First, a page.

While the Trojan War might have been fought by men, women had just as much to lose and it is into their lives that Emily Hauser takes us in For the Most Beautiful. The story moves between two great beauties – Krisayis, daughter of the Trojans’ High Priest and lover of one of the city’s princes, and Briseis, a princess of Pedasus, a city neighbouring Troy, and a woman doomed by prophecy never to find love but who managed to find it nonetheless. Both women are captured by the Greeks and both have it within their power to help Troy’s cause.

Through these two young women, Emily Hauser enables us to see both sides of this titanic war. We witness the peaceful court of Priam of Troy, contrasting with the angry military counsels of Agamemnon and his men, as well as the few private moments enjoyed by the charismatic and blistering force that is Achilles. The human stories of these two women, abused and victimised and yet always defiant, are set within the golden frame of an ancient world that is more myth than history. Interspersed throughout are chapters spent in the company of the gods, surely the original model for dysfunction in the family. The tempestuous marriage of Zeus and Hera sets the tone for the other relationships, their deceit and whimsical cruelty. The chief villain is arguably Apollo, the god to whom Krisayis was to have been dedicated and in no way worthy of her.

The scenes with the gods are very different to the rest of the novel and I’m in two minds as to their success. The cruel banter between the gods certainly provides light relief at times when the events described in the novel most need it. The story of the Trojan War is well known and its tragedy and brutality was are at times quite overwhelming. Or, more accurately, the sense of fate is quite overwhelming. The scenes with the gods distracts us from this for a few moments at a time while reminding us of the futility of man’s struggle. The language is also different in these chapters, much more modern and knowing. This does mean that we are regularly removed from a novel that is a captivating and rich work of historical fiction stroke fantasy and taken into the less comfortable realms of a modern, almost comic fantasy. Emily Hauser is a classical scholar, her research and feel for the period and subject are well demonstrated, in her use of words and in her inclusion of the fractious gods. There is also an intriguing mention of a blind poet. However, it’s arguable that the gods might have been better left in the wings. Having said all that, they did make me laugh. They also made me quite cross. Many of these humans, especially Krisayis and Briseis, deserve better.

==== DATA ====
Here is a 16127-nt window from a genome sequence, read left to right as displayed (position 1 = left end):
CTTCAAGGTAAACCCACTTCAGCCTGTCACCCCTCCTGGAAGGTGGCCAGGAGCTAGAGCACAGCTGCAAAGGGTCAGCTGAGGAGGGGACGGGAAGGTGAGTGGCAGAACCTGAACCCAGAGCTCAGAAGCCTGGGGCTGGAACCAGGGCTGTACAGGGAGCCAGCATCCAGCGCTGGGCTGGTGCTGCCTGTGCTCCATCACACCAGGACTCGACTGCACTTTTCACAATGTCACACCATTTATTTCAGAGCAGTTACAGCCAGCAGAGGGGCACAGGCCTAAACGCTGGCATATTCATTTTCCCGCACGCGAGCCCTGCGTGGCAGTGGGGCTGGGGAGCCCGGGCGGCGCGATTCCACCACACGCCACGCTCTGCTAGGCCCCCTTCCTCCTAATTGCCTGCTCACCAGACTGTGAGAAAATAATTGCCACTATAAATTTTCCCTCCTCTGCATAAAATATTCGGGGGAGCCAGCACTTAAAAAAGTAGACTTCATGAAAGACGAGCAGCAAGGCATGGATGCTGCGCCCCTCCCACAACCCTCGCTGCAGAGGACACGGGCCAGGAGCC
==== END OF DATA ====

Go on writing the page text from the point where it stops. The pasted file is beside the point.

I thoroughly enjoyed For the Most Beautiful. I read it in one day. I wanted to do nothing but read it. Krisayis and Briseis are wonderfully and individually brought to life while Achilles has a presence all of his own. Emily Hauser writes beautifully. She fills the pages with the colours of this lost, exotic world, so lethally dangerous and yet so awed by beauty. Feminine beauty and masculine martial prowess compete for our attention (and that of the gods), willing us to choose between them. For the Most Beautiful is a bewitchingly enchanting novel, warmly inviting us to re-enter a world that refuses to grow old.